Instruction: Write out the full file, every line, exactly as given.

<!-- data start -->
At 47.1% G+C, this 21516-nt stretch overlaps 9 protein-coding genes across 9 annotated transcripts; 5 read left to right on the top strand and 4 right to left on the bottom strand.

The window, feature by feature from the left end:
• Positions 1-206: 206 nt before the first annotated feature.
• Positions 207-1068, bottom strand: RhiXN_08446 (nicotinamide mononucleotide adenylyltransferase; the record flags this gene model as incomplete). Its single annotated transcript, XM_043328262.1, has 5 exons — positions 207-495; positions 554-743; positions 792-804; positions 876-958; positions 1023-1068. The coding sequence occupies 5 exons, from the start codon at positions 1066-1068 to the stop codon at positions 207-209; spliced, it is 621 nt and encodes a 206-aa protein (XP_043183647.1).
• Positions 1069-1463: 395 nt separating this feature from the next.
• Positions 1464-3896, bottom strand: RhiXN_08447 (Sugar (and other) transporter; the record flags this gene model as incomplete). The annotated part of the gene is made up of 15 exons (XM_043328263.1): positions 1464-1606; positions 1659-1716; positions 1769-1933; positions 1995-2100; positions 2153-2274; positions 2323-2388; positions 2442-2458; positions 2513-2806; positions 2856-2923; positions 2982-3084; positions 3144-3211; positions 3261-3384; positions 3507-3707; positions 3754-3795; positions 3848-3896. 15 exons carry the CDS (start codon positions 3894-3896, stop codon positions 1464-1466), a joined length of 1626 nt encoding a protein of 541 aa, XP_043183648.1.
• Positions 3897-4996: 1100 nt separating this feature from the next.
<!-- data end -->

At 47.1% G+C, this 21516-nt stretch overlaps 9 protein-coding genes across 9 annotated transcripts; 5 read left to right on the top strand and 4 right to left on the bottom strand.

The window, feature by feature from the left end:
• Positions 1-206: 206 nt before the first annotated feature.
• Positions 207-1068, bottom strand: RhiXN_08446 (nicotinamide mononucleotide adenylyltransferase; the record flags this gene model as incomplete). Its single annotated transcript, XM_043328262.1, has 5 exons — positions 207-495; positions 554-743; positions 792-804; positions 876-958; positions 1023-1068. The coding sequence occupies 5 exons, from the start codon at positions 1066-1068 to the stop codon at positions 207-209; spliced, it is 621 nt and encodes a 206-aa protein (XP_043183647.1).
• Positions 1069-1463: 395 nt separating this feature from the next.
• Positions 1464-3896, bottom strand: RhiXN_08447 (Sugar (and other) transporter; the record flags this gene model as incomplete). The annotated part of the gene is made up of 15 exons (XM_043328263.1): positions 1464-1606; positions 1659-1716; positions 1769-1933; positions 1995-2100; positions 2153-2274; positions 2323-2388; positions 2442-2458; positions 2513-2806; positions 2856-2923; positions 2982-3084; positions 3144-3211; positions 3261-3384; positions 3507-3707; positions 3754-3795; positions 3848-3896. 15 exons carry the CDS (start codon positions 3894-3896, stop codon positions 1464-1466), a joined length of 1626 nt encoding a protein of 541 aa, XP_043183648.1.
• Positions 3897-4996: 1100 nt separating this feature from the next.